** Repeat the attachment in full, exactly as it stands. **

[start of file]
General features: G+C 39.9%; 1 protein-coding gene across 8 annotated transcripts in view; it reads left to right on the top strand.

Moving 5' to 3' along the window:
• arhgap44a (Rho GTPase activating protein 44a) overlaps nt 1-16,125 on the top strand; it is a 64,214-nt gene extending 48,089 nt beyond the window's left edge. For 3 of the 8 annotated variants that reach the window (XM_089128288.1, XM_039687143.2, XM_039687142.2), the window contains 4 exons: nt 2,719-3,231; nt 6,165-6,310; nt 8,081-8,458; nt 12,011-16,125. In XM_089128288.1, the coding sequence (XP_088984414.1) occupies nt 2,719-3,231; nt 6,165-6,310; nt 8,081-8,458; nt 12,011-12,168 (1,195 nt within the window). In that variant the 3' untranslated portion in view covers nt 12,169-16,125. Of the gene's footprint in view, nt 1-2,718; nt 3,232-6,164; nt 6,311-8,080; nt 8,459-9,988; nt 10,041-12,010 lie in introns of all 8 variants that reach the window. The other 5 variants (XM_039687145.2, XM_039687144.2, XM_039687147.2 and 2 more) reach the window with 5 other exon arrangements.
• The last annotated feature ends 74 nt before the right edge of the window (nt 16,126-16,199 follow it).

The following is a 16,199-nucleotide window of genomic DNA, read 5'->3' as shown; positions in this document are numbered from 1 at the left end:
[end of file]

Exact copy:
General features: G+C 39.9%; 1 protein-coding gene across 8 annotated transcripts in view; it reads left to right on the top strand.

Moving 5' to 3' along the window:
• arhgap44a (Rho GTPase activating protein 44a) overlaps nt 1-16,125 on the top strand; it is a 64,214-nt gene extending 48,089 nt beyond the window's left edge. For 3 of the 8 annotated variants that reach the window (XM_089128288.1, XM_039687143.2, XM_039687142.2), the window contains 4 exons: nt 2,719-3,231; nt 6,165-6,310; nt 8,081-8,458; nt 12,011-16,125. In XM_089128288.1, the coding sequence (XP_088984414.1) occupies nt 2,719-3,231; nt 6,165-6,310; nt 8,081-8,458; nt 12,011-12,168 (1,195 nt within the window). In that variant the 3' untranslated portion in view covers nt 12,169-16,125. Of the gene's footprint in view, nt 1-2,718; nt 3,232-6,164; nt 6,311-8,080; nt 8,459-9,988; nt 10,041-12,010 lie in introns of all 8 variants that reach the window. The other 5 variants (XM_039687145.2, XM_039687144.2, XM_039687147.2 and 2 more) reach the window with 5 other exon arrangements.
• The last annotated feature ends 74 nt before the right edge of the window (nt 16,126-16,199 follow it).

The following is a 16,199-nucleotide window of genomic DNA, read 5'->3' as shown; positions in this document are numbered from 1 at the left end: